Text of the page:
The Commodity Copout and Overcoming Price Objections
I once heard a salesperson explain that sales were challenging in his industry because his products were commodities. He sold forklifts.
I heard a sales manager say the same thing about the products she was selling: radiographic imaging systems.
And I once heard a marketing director for advanced commercial lighting systems fret over the “commoditization” of his markets.
Really? Wheat is a commodity. Forklifts, x-ray machines and lighting controls are anything but.
Of course, these professionals knew all the fine points of differentiation that separated their products from the pack. They didn’t really think their products were commodities. What they were saying was that customers were trying to commoditize their products.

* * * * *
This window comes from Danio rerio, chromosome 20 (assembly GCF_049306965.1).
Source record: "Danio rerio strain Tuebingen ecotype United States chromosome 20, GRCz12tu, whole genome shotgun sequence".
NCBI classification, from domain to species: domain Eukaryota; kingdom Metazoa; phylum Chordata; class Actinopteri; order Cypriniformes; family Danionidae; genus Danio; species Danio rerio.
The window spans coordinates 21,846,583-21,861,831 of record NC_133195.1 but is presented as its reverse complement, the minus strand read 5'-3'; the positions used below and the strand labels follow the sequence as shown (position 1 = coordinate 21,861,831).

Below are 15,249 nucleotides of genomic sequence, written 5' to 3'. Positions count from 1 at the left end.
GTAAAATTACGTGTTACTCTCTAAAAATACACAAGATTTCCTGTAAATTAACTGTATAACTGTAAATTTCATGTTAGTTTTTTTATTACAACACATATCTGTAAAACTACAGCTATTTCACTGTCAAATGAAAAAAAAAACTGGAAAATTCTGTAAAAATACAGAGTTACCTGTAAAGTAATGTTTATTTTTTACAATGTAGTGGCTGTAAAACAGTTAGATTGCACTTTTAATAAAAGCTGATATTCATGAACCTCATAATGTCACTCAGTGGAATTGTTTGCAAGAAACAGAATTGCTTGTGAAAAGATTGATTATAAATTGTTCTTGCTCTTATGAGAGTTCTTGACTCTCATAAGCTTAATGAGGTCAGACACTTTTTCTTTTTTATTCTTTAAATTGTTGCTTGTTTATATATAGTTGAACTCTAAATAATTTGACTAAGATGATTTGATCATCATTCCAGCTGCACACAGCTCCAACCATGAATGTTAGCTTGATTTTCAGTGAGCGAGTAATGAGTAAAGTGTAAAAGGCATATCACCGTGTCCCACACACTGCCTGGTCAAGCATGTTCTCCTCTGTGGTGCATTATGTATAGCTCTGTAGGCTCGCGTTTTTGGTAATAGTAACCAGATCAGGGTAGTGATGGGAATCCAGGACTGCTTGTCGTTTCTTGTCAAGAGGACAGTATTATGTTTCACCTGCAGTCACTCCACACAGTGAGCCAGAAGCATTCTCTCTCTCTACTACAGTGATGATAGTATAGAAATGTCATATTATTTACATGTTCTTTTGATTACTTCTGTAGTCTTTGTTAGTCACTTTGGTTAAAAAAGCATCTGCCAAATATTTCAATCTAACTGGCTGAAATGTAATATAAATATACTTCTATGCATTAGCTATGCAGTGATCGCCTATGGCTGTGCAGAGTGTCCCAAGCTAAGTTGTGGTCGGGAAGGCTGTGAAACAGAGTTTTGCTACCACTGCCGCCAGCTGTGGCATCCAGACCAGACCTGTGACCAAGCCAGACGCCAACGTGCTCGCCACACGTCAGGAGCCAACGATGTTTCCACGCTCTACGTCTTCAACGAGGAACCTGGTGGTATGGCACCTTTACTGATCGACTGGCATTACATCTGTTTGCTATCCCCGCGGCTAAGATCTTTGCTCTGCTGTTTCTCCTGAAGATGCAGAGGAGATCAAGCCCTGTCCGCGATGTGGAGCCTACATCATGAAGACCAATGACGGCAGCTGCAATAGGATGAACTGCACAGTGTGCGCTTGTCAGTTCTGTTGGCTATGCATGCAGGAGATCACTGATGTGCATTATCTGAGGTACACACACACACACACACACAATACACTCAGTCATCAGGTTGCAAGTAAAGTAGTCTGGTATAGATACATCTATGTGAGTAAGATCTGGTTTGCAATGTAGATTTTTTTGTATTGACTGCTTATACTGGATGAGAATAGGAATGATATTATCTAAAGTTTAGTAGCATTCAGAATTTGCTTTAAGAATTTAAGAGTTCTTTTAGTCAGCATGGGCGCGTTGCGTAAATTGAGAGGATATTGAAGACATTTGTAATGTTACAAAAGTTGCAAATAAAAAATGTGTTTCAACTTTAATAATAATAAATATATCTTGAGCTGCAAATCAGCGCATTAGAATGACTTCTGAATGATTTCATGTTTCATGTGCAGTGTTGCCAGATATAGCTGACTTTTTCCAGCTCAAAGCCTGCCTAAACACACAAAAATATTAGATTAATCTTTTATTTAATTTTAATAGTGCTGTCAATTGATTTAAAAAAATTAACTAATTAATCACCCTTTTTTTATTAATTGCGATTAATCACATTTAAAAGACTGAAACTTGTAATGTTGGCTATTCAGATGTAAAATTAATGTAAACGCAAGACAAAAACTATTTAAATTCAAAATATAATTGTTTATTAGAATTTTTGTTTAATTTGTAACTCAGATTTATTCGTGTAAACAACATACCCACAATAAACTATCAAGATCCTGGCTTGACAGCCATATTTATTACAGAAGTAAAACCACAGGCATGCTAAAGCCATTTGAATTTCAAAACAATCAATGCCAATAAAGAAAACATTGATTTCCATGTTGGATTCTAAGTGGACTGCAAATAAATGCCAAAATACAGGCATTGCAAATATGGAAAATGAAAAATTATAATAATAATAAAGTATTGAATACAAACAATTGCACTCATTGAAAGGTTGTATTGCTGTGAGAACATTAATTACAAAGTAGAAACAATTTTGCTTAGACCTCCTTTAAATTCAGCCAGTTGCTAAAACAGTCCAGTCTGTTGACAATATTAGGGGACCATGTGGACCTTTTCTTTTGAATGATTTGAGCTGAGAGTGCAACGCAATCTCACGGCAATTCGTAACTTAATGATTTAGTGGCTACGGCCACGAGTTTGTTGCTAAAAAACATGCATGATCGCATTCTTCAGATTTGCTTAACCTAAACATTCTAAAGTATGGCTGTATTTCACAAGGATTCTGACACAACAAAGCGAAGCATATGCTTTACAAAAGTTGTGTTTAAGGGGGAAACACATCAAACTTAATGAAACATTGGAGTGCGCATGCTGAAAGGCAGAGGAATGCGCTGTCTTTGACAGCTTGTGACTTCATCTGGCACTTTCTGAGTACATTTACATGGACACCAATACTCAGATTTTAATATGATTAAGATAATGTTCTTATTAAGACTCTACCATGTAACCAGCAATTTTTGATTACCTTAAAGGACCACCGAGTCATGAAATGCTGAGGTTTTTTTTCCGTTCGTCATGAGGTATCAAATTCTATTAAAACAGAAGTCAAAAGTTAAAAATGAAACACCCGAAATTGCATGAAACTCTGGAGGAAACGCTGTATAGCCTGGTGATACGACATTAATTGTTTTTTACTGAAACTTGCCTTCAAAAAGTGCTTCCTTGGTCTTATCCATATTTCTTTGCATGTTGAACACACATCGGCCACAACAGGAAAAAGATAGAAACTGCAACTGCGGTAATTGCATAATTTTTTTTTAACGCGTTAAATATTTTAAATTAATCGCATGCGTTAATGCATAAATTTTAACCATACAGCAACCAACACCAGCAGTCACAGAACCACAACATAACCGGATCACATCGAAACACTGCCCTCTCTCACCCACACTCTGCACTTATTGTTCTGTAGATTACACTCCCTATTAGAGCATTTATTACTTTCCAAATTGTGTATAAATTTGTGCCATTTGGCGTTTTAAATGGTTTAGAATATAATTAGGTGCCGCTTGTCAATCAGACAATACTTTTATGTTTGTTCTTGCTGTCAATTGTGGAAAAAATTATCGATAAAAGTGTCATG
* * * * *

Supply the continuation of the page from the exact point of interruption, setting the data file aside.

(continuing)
It happens all the time. “It’s all the same to me,” customers say. “It’s basically a question of price.”
The best salespeople don’t engage in that debate. They simply call the buyer’s bluff. They’ll look the prospect in the eye and say, “If price is really all that matters, you should go with Brand X. They’re a lot cheaper than us.”
And almost always, the buyer will respond with a “yes-but.” As in: “Yes, but their customer service is terrible.” Or, “Yes, but we really want to do business with you.” Or, “Yes, but I have concerns about their quality.” In the end, it’s always about value.
The next time a buyer says the only thing that matters is price, do everyone a favor and tell him exactly where he can go to get the lowest price. Then ask what he’s willing to give up in order to get that price.
photo credit: KevinLallier
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